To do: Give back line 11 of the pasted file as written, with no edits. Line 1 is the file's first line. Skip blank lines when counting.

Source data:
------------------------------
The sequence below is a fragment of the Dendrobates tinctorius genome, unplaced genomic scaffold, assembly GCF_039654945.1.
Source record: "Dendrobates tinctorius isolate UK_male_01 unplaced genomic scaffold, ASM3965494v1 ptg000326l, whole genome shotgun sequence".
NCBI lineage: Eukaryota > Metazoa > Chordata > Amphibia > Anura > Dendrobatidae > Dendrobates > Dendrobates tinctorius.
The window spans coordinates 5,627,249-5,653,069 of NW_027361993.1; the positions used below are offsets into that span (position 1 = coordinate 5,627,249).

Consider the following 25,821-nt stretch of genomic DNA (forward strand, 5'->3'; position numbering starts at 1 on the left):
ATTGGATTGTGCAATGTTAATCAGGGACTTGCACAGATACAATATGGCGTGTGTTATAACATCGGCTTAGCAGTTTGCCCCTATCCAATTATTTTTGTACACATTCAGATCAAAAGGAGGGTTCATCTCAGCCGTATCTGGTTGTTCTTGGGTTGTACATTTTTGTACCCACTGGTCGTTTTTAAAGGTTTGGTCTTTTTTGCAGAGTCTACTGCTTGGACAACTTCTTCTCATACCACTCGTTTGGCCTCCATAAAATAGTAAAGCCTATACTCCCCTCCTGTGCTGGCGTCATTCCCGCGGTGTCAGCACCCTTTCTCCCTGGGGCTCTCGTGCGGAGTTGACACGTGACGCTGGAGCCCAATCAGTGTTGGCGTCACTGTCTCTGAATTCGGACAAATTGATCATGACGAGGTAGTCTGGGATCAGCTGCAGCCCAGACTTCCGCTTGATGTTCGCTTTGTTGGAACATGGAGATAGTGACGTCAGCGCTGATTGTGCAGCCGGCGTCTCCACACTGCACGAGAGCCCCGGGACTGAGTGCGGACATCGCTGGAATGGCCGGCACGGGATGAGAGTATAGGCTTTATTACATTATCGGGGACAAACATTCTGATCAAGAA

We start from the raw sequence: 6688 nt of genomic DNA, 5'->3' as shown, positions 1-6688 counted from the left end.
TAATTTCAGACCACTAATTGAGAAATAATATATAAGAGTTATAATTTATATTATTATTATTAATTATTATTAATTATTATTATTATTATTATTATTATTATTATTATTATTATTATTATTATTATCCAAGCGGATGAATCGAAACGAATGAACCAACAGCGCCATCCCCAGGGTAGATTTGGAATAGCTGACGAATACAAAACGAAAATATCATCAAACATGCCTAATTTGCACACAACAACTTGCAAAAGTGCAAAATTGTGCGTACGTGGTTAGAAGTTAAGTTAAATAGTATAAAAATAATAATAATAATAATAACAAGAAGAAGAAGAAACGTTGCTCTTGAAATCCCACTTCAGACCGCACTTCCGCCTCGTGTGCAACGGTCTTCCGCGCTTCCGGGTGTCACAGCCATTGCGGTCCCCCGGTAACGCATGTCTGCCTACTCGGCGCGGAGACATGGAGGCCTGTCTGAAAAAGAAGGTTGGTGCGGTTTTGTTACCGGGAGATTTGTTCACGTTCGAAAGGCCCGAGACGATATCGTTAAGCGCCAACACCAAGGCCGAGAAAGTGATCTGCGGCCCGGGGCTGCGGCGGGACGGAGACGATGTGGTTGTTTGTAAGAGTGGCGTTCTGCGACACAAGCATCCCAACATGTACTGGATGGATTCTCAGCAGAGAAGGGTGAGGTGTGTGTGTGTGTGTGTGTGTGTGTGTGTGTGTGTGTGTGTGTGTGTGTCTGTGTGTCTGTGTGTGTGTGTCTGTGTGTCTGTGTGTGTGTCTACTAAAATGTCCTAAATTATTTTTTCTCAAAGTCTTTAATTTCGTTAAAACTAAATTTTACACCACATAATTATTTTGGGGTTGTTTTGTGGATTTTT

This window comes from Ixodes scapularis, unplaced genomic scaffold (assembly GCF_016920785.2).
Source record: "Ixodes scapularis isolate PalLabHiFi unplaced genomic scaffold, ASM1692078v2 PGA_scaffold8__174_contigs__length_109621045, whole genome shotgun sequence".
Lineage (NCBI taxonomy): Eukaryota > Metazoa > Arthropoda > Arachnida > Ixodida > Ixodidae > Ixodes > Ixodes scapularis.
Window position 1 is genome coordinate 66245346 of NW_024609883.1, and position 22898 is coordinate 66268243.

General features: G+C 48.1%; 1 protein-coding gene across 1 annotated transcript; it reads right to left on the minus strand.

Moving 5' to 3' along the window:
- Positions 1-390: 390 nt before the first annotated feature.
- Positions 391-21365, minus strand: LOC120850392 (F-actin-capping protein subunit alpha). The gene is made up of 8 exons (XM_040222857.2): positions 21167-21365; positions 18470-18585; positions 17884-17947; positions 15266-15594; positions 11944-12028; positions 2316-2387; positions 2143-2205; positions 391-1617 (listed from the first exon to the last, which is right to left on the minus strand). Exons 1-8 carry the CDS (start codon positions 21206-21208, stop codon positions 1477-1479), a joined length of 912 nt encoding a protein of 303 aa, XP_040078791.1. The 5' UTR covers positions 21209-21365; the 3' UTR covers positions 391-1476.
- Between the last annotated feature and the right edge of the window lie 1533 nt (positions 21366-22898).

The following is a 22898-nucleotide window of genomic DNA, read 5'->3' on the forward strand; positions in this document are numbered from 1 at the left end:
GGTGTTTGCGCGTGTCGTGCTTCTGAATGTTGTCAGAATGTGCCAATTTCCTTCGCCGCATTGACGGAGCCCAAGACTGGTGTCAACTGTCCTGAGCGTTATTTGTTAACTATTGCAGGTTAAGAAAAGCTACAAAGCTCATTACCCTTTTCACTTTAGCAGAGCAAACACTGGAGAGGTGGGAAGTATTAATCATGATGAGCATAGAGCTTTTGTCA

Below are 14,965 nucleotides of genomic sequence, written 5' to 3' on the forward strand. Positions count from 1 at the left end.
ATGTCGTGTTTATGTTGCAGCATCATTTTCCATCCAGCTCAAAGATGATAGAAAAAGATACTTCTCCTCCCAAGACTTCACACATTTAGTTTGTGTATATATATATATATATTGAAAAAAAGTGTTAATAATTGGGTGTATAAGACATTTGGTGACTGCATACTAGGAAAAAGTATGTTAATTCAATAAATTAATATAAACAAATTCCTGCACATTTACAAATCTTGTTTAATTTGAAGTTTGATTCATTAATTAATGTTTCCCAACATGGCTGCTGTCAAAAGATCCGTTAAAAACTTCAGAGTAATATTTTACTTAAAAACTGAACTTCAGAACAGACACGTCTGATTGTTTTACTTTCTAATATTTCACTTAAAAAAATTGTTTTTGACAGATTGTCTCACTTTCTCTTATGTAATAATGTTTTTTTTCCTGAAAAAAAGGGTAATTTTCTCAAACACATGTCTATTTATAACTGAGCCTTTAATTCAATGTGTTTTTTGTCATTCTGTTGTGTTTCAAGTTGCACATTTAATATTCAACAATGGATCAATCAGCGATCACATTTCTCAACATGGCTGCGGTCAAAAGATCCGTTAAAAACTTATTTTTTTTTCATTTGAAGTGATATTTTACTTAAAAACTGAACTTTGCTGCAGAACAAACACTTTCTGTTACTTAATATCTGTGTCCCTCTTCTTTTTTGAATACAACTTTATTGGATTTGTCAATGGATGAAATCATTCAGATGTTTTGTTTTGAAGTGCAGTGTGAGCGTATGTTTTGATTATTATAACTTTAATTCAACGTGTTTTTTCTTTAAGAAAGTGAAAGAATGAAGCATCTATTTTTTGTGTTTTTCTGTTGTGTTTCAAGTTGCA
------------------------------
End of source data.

Lineage (NCBI taxonomy): Eukaryota > Metazoa > Arthropoda > Arachnida > Ixodida > Ixodidae > Ixodes > Ixodes scapularis.